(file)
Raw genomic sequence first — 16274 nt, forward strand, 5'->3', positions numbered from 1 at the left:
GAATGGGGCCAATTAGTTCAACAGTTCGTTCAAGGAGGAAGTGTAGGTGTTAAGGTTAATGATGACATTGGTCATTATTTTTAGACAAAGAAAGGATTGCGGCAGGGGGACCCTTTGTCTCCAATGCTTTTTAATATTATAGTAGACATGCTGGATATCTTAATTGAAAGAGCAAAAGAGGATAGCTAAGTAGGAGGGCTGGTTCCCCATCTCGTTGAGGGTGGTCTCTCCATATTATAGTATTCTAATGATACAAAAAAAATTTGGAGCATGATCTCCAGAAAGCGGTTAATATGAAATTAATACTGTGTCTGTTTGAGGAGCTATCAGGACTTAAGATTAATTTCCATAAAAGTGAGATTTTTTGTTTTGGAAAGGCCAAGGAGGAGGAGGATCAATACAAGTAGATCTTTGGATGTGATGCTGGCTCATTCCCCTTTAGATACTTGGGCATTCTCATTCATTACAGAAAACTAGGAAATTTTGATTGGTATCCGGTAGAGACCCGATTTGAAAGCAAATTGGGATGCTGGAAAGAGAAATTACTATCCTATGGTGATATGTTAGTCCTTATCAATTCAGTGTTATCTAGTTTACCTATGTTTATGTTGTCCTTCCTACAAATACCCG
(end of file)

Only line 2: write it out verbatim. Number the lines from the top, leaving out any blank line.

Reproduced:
GAATGGGGCCAATTAGTTCAACAGTTCGTTCAAGGAGGAAGTGTAGGTGTTAAGGTTAATGATGACATTGGTCATTATTTTTAGACAAAGAAAGGATTGCGGCAGGGGGACCCTTTGTCTCCAATGCTTTTTAATATTATAGTAGACATGCTGGATATCTTAATTGAAAGAGCAAAAGAGGATAGCTAAGTAGGAGGGCTGGTTCCCCATCTCGTTGAGGGTGGTCTCTCCATATTATAGTATTCTAATGATACAAAAAAAATTTGGAGCATGATCTCCAGAAAGCGGTTAATATGAAATTAATACTGTGTCTGTTTGAGGAGCTATCAGGACTTAAGATTAATTTCCATAAAAGTGAGATTTTTTGTTTTGGAAAGGCCAAGGAGGAGGAGGATCAATACAAGTAGATCTTTGGATGTGATGCTGGCTCATTCCCCTTTAGATACTTGGGCATTCTCATTCATTACAGAAAACTAGGAAATTTTGATTGGTATCCGGTAGAGACCCGATTTGAAAGCAAATTGGGATGCTGGAAAGAGAAATTACTATCCTATGGTGATATGTTAGTCCTTATCAATTCAGTGTTATCTAGTTTACCTATGTTTATGTTGTCCTTCCTACAAATACCCG